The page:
New Zealand’s construction boom means big demand for talent

The numbers of construction workers required over the next few years far outstrips local supply. Photo stationaryfuelcells
The numbers of construction workers required over the next few years far outstrips local supply. Photo stationaryfuelcells

New Zealand’s construction industry boom is giving companies in the sector an opportunity to take on more projects than ever before.

According to the 2017 report ‘Future demand for construction workers’, released by the Ministry of Business, Innovation and Employment (MBIE), construction investment growth is set to peak in 2020 and increase the requirements for construction-related occupations until at least the end of 2022. This means employers are facing an increasing skills shortage and having to alter the ways they recruit and retain the best staff.

Callum Massie, property and construction manager at Michael Page New Zealand, says the majority of businesses within commercial or residential construction now have the opportunity to grow.

“The issue stopping them is purely down to being able to get the right staff members to take on those projects and deliver a good quality of work.”

In-demand skills

The MBIE report says overall construction staff demand in New Zealand will increase 11 per cent by 2022, to require around 56,000 new employees. Approximately half of that demand will centre on Auckland’s construction industry.

Occupations facing the largest demand around the country include plumbers, electricians and civil engineering professionals. Auckland in particular will also see growth in the requirements for project builders and carpenters and joiners.

Massie says every area of construction is now in what he considers a skills shortage, making it a challenge to recruit for any company or project. “There’s no area where there’s an abundance of staff,” he says.

“From labour to carpenters to subcontractors such as plumbers or electricians, right through to site-based staff like site managers and supervisors, quantity surveyors, project managers and site engineers.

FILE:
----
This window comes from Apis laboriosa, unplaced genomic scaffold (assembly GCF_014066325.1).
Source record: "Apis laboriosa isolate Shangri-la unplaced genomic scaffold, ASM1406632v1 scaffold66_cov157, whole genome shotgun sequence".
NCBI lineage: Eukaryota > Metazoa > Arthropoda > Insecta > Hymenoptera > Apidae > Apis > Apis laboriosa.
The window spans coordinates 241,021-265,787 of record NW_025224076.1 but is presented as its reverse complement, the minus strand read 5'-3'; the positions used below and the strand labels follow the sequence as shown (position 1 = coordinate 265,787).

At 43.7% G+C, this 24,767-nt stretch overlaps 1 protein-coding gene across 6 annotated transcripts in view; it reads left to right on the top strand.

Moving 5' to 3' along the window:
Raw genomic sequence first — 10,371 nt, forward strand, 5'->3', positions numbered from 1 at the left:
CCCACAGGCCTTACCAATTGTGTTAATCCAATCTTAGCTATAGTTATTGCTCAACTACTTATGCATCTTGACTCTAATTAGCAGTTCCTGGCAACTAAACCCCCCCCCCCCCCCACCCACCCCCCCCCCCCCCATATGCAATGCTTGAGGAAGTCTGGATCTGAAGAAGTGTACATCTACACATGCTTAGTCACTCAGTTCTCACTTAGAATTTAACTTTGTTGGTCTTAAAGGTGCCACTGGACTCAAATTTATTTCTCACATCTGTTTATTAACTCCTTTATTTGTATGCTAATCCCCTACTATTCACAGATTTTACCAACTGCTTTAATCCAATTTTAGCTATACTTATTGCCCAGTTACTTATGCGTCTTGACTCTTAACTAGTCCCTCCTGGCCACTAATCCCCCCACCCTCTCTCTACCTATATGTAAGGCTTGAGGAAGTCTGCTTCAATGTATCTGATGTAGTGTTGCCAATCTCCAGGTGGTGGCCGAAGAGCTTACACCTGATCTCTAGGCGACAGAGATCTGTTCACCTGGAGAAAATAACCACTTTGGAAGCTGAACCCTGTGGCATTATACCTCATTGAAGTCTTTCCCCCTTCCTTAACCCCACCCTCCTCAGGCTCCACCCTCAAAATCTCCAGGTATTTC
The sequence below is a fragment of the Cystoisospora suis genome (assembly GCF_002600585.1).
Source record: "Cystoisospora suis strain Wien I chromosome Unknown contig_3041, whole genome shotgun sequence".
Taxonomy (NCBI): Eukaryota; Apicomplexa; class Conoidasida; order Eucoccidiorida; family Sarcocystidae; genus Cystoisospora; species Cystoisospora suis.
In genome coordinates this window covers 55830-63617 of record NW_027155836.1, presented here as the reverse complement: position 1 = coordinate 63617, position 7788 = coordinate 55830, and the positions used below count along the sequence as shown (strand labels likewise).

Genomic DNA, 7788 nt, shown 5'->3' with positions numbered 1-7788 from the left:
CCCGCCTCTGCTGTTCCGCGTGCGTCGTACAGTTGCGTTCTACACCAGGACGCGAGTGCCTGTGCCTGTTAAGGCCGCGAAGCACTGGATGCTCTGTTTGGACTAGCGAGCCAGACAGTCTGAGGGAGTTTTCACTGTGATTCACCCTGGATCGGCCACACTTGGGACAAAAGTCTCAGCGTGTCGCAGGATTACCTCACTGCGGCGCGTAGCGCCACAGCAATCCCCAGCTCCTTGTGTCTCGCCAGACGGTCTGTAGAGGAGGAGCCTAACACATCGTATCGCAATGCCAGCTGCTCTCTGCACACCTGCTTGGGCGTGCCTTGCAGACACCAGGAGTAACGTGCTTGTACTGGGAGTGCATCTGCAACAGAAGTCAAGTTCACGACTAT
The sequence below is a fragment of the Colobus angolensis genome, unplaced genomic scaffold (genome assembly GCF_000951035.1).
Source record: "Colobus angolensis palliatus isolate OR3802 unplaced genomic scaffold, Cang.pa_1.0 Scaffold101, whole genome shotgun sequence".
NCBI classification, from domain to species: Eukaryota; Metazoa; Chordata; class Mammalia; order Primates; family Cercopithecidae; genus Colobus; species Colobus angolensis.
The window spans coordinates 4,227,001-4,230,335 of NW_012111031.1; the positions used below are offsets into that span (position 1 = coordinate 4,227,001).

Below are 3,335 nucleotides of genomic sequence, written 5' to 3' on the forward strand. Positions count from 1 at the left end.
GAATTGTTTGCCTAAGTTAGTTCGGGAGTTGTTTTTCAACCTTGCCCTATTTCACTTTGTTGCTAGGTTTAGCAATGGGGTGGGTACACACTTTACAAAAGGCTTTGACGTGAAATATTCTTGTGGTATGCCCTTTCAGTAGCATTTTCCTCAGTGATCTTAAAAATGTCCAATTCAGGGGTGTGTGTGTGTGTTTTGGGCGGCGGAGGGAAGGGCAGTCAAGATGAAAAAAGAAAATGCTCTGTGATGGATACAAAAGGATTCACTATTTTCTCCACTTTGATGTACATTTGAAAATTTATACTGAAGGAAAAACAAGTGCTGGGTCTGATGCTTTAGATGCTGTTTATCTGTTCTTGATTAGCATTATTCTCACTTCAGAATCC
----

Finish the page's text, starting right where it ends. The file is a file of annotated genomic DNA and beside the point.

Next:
“Every single area of every project is very difficult to recruit, making it hard for people to fill up their business with top-notch people.”

Global recruitment drive encouraging migration

The numbers of construction workers required over the next few years far outstrips local supply. Despite government initiatives to encourage construction apprenticeships, and record numbers of current apprentices, many more people will be needed to meet the growing demand.

The government’s immigration website lists construction, engineering and trades skills in both immediate and long term demand, and there is an active campaign underway utilising both industry and government resources to seek and place workers from other countries.

“We do look to Australia, which is obviously fairly close by and has a similar way of building, but we do a lot of work with attracting people from South Africa and the UK as well, and we have also sourced candidates from the United States,” Massie says,.

It can be challenging for companies who haven’t employed overseas workers previously to consider recruiting this way, according to Massie.

“For a lot of companies, their first choice in any situation would be to get a Kiwi employee,” he says. “The reason for that is they’ll have local networks, with an understanding of the contractors, suppliers or subcontractors for the project, but also an understanding of New Zealand building regulations.”

Staff retention key issue for employers

More job opportunities means it’s not uncommon for staff to be enticed elsewhere, to take advantage of promotions and better pay or conditions.

“Retention is probably one of the biggest focuses any [construction] employer has at the moment. People are moving much more frequently than they have done in the past, and that’s because it’s so competitive that a lot of employers are looking to attract people from other businesses who are already trained up in a similar method of construction,” Massie says.